WOOLWICH.-WOOLWICH DISTRICT MEETING.-A general meeting of the members of the Woolwich District was held on Monday, February 28th, at the Town Hall, to consider the practicability of erecting an Odd-fellows' Hall. The meeting was presided over by Prov. G.M. Wilson, supported by the P.D.G. M. and the P.C.S. Palmer, the members of the hall committee, and officers and brothers of the Order. The president briefly explained to the meeting what steps had been taken in the district during the last two years to advance the object in view, and read the clause of the Friendly Societies' Act, which gives the society power to invest their funds in a building for the meetings of the society. It is intended to erect a hall capable of holding 1,000 persons, with two or three rooms, for the use of lodges and committees, and any other purposes for which they may be required during the day—such as a school for the children of Odd-fellows and others, and the occasional use of other friendly societies. A series of resolutions were passed in favour of the scheme, and several excellent speeches were delivered by officers, past officers, and members of the Order, strongly urging the desirability of the carrying out the proposed project. A committee was appointed, consisting of the district officers and other members, to carry out the resolutions, and take other necessary steps to bring the matter to a successful issue ; and, aster a vote of thanks to the presiding officer, the meeting closed.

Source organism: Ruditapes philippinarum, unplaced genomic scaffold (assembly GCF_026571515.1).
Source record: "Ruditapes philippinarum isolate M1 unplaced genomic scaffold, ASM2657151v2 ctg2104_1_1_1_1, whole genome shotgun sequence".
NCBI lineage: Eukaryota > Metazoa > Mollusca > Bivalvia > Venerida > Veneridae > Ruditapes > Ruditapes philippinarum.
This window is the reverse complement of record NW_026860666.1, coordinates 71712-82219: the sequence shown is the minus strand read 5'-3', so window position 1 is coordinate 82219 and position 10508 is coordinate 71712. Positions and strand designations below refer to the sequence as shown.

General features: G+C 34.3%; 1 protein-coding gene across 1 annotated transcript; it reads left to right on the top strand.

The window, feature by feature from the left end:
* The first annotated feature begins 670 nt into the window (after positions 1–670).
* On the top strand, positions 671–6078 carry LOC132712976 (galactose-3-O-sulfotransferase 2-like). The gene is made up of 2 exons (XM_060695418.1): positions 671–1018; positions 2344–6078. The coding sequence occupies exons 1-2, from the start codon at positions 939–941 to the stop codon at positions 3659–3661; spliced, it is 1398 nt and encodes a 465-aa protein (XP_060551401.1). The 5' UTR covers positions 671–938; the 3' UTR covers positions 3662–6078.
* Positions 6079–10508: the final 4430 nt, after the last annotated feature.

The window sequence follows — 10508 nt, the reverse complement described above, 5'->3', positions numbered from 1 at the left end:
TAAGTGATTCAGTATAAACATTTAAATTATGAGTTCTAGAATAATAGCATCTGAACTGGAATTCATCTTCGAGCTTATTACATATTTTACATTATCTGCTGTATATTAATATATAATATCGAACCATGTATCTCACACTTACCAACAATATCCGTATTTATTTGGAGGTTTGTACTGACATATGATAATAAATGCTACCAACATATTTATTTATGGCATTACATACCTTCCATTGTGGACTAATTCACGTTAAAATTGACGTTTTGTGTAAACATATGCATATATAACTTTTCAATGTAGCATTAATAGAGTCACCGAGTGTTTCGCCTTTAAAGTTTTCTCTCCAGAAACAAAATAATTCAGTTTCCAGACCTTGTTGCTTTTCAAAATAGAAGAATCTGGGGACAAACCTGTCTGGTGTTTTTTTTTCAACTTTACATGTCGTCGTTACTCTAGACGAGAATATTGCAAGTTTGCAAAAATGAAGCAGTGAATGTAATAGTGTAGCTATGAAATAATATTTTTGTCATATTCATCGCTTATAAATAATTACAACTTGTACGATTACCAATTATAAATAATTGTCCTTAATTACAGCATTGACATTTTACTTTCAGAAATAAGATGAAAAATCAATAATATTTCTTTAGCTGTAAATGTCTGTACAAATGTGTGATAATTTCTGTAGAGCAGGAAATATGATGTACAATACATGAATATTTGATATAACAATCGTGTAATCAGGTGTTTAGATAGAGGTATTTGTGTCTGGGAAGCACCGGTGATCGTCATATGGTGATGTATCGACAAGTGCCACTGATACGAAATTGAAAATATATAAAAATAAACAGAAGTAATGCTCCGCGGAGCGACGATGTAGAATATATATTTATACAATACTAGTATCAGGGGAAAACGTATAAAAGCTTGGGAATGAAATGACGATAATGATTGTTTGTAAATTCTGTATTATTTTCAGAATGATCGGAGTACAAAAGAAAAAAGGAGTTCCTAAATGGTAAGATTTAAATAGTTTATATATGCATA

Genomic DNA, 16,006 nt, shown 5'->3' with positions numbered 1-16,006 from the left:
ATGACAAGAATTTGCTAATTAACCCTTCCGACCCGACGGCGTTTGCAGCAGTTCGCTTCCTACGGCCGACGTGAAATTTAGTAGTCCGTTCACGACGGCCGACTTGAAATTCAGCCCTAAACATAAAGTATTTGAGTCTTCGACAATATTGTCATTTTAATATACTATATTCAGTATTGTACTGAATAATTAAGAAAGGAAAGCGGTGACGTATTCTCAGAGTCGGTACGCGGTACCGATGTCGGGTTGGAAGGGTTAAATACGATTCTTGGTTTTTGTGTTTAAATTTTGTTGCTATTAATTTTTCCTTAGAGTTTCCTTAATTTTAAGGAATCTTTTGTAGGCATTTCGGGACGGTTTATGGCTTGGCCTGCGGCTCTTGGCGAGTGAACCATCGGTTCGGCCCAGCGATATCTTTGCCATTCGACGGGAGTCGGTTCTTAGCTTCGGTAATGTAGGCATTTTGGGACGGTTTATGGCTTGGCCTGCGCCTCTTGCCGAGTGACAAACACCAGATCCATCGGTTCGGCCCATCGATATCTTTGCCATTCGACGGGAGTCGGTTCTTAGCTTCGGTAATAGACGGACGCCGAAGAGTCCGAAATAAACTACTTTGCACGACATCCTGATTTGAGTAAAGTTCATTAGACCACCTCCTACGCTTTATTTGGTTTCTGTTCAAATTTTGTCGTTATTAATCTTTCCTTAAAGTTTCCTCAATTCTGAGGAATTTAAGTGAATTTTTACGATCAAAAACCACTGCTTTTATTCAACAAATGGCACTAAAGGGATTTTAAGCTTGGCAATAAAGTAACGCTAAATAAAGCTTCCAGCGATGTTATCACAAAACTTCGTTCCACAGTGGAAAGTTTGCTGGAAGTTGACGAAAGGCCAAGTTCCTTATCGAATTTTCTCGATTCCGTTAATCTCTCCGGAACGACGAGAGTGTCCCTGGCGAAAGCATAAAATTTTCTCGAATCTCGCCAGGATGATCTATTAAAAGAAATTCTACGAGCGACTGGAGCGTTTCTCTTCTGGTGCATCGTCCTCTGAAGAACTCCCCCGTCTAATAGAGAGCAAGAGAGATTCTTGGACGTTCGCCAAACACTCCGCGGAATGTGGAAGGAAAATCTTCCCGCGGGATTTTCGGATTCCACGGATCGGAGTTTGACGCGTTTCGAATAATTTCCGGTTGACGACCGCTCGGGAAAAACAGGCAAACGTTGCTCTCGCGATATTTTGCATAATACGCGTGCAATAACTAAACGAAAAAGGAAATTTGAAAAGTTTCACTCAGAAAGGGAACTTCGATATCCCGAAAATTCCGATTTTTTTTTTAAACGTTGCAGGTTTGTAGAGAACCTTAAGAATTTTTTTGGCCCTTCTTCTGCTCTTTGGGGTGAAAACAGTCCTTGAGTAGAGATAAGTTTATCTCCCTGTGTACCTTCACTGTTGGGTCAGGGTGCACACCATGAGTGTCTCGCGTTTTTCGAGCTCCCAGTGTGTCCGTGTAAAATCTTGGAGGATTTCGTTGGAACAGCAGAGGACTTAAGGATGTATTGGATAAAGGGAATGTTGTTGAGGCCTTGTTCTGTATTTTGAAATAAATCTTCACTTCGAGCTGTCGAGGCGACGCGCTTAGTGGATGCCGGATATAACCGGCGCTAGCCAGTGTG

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PARTICULARS REQUIRED FROM PROPOSED MEMBERS. The following form is in use in several London lodges, and is proposed for the adoption of the Order generally :